I used to cringe on the rare occasions that we would eat out with my Chinese mother and her old friends from Hong Kong, dreading the moment when the bill would come. As the waiter approached, the ordinarily composed group of women would begin to push and shove one another, shrieking as each sought to grab the prize amidst the scrum. It was worse than bridesmaids and a bouquet at a wedding, and twice as loud. When it was all over, I would ask my usually frugal mother why on earth she was fighting to pay for everyone. “Just let one of them cover the bill, it’s what they want,” I would grumble. “You’ll understand when you’re older,” she’d always reply.
Of course, I can see now that the heated exchange at these long lunches was rooted in the pleasure of giving. I have been thinking again of these conversations with my mother as the current lockdown pushes many to reconsider their attitude to generosity, and to giving and receiving. For those who find themselves furloughed or without work, it may seem like the ideal moment to embark on those creative projects that they never found the time for before. But, in the age of the internet, it is all too easy for casual hobbies to quickly be weighed up in terms of their immediate value.
“Artistic or creative pursuits, endeavors that are typically pursued for the intrinsic joy of sharing one’s gifts, are also frequently commoditized and placed on the market. Are they part of the gift economy or the transaction economy?” This is the dilemma explored by Ted Gioia in an article published last month in Image Journal, titled “Gratuity: Who Gets Paid When Art Is Free”. Is it possible to give away a song, artwork or film online when the exchange is never truly equal? Somewhere in the chain, someone is profiting.
“Welcome to the inescapable foundation of artistic alienation in the digital age. Even artists without financial worries—maybe a working spouse or trust fund pays the bills—understand this conflict,” Gioia writes. “If they give their talent away, they feel shortchanged and exploited, but if they attach a price tag to every creative act, they betray the essence of their gift.” In short, the original pleasure of giving has been stripped away.
“Hobbies are left to languish, unless they too can be incorporated into the relentless drive towards a version of success“
I have heard from friends who feel under pressure to be productive and to maximise their opportunity for self-improvement during this period. While even the most innocuous of activities, from gaming to cooking, can now be monetized in IGTV clips and sponsored livestreams, this pressure to perform goes deeper than the immediacy of cash returns.
Jenny Odell reflects presciently on our present moment in How to Do Nothing, her 2019 book that advocates resistance against the powerful forces of digital capitalism. She writes: “In a situation where every waking moment has become the time in which we make our living, and when we submit even our leisure for numerical evaluation via likes on Instagram and Facebook, constantly checking on its performance like one checks a stock, monitoring the ongoing development of our personal brand, time becomes an economic resource that we can no longer justify spending on ‘nothing’.”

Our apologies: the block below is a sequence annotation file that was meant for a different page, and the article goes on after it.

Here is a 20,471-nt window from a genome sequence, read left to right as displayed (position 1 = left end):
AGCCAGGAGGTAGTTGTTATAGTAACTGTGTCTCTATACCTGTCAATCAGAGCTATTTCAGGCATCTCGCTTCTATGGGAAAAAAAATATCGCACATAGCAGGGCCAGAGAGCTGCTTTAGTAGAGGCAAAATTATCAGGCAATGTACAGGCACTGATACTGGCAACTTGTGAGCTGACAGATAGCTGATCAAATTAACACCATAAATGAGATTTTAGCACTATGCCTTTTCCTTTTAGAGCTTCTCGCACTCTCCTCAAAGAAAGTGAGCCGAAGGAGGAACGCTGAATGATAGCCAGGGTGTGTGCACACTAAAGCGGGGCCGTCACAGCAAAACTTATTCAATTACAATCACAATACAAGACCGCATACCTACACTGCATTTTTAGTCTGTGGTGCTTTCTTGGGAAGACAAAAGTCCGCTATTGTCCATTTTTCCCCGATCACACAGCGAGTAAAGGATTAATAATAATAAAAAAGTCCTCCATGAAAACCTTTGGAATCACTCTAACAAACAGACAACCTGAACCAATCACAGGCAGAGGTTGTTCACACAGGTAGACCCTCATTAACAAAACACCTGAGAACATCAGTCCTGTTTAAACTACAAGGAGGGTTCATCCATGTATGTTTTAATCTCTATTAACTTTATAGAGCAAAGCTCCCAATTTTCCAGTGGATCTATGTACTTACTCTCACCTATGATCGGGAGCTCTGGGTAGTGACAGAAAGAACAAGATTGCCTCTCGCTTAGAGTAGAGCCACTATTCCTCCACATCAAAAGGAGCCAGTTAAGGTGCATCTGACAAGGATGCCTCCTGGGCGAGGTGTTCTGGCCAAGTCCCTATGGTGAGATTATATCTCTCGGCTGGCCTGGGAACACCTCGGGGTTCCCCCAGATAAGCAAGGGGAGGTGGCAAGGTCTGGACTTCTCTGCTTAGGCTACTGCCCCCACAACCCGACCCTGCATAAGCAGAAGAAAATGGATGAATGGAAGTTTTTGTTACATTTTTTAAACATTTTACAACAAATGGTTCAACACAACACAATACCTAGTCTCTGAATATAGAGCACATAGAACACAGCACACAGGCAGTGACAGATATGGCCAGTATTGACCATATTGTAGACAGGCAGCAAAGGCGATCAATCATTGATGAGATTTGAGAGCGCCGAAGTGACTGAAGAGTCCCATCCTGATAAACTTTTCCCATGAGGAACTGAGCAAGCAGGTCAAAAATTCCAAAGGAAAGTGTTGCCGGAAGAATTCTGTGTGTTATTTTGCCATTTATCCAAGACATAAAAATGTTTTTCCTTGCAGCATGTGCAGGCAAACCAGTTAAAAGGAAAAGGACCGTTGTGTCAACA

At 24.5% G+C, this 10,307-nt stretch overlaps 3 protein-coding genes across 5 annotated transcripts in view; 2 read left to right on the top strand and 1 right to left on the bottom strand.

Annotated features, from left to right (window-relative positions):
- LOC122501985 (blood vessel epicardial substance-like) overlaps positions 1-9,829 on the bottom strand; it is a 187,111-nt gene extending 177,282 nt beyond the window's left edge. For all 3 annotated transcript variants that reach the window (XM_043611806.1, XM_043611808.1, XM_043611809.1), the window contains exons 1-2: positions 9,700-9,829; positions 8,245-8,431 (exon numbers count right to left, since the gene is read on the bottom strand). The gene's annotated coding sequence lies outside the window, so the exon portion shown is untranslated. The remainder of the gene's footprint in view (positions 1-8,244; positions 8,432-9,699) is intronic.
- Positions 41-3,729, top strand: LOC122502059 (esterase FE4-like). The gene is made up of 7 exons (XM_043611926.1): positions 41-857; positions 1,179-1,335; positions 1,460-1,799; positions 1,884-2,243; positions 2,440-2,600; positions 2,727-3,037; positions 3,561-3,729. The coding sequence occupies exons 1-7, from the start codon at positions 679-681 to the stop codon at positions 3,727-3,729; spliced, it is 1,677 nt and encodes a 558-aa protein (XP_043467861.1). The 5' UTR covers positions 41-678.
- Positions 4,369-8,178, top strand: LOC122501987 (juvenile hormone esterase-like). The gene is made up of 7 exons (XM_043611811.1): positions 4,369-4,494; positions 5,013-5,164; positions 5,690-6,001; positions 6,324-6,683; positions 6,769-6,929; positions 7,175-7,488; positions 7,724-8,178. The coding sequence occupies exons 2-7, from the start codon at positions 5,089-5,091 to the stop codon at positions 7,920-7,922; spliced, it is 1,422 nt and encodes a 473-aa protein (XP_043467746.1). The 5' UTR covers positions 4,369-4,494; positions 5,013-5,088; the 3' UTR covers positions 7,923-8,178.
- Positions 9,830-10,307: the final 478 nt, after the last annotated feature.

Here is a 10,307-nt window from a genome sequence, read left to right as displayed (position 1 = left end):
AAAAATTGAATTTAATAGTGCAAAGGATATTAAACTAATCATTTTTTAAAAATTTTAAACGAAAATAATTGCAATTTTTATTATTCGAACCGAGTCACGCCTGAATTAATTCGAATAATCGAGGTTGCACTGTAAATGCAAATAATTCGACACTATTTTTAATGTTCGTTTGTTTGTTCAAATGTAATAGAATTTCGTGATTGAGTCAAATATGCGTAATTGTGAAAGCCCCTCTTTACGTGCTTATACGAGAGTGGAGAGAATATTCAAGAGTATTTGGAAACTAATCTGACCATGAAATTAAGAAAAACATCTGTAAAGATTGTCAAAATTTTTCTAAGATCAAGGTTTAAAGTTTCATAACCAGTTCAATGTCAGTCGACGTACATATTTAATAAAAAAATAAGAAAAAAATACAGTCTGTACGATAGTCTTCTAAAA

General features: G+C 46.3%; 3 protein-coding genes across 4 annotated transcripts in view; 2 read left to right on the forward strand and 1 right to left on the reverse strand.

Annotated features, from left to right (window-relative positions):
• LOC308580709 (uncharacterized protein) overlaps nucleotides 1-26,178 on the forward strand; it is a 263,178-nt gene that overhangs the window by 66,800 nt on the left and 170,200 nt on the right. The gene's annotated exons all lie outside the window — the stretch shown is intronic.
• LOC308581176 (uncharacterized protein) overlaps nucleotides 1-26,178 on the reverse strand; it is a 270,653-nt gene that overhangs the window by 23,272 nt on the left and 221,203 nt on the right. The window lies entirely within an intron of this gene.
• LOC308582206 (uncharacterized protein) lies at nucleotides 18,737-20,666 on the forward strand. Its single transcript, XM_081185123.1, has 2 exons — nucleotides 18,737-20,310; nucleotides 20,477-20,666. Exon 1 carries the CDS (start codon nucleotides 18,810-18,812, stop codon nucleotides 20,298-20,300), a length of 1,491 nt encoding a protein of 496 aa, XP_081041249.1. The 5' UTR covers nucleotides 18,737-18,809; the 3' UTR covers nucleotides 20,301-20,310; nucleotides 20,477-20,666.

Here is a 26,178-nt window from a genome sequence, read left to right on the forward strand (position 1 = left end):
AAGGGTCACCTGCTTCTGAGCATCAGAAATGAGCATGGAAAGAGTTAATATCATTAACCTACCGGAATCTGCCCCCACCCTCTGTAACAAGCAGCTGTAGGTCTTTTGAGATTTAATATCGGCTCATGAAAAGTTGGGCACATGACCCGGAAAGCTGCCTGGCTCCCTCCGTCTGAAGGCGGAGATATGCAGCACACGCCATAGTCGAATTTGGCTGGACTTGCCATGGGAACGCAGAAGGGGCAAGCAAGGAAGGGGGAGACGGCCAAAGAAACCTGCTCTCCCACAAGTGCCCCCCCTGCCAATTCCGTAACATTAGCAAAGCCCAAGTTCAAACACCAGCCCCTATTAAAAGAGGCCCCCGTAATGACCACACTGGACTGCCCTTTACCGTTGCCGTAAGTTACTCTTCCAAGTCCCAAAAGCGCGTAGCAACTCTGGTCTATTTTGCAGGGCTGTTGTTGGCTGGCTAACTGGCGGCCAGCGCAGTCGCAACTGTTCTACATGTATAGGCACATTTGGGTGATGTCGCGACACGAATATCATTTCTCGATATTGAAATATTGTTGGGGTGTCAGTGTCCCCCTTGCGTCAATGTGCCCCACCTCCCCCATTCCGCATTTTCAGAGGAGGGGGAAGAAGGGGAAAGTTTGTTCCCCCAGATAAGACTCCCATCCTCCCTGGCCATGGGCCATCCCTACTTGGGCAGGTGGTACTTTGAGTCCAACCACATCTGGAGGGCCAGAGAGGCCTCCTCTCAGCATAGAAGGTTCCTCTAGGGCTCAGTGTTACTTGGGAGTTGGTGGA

It is a dilemma that will be familiar to almost anyone who has freelanced in the creative industry in recent years, as well as those who are overstretched in underpaid jobs in the sector. When the path to progression is muddy and indistinct, it feels like every hour spent working towards that bigger goal might finally lead to one breakthrough or another. It is a path that prompts many to accept work for free, or to invest valuable time into their social media presence. Meanwhile hobbies are left to languish, unless they too can be incorporated into the relentless drive towards a version of success. To paraphrase, “If a tree falls in a forest and no one puts it on Instagram, did it really happen?”
We must now reckon with how we spend our time and where we direct our attention. As galleries open “online viewing rooms” and release daily digests of what to watch, read and listen, it can feel surprisingly easy to remain as distracted and overloaded with information as we ever were. There is more art available for free than ever, but is it the best thing for us during this time?
“There is a pressure to remain constantly busy, even when doing nothing has never been easier“
“The gallery system has snookered itself by becoming, broadly, structurally unable to handle a break in operations; hence the frantic pivot to online art fairs, etc. Magazines, too, need a steady crop of fresh faces to suggest or simulate dynamism,” Martin Herbert argued last week in Art Review, in a piece titled “Why taking a break is a good thing for people who care about art”. There is a pressure to remain constantly busy, even when doing nothing has seemingly never been easier.
“It remains to be seen whether, bumpy ride though it will undoubtedly be and not without undeserved casualties, the artworld reverts to a more manageable, less monolithic scale that makes it easier to honour art with our attention, perhaps our newfound attention, to it,” Herbert writes. It is an attitude that could well be extended beyond the work that we consume to that which we produce.
A pandemic is the time to rethink generosity in many forms. Attuned as we are to seek external value in everything that we do, it is difficult to feel useful or productive during a global crisis. We don’t just need a break from the usual order of things, we need a radical untangling of what we give away and what we keep; what we sell and what we protect. We need to remember to be generous not only to others, but to ourselves.
Are We There Yet is a fortnightly column by Louise Benson. Top image © Emily Ludwig Shaffer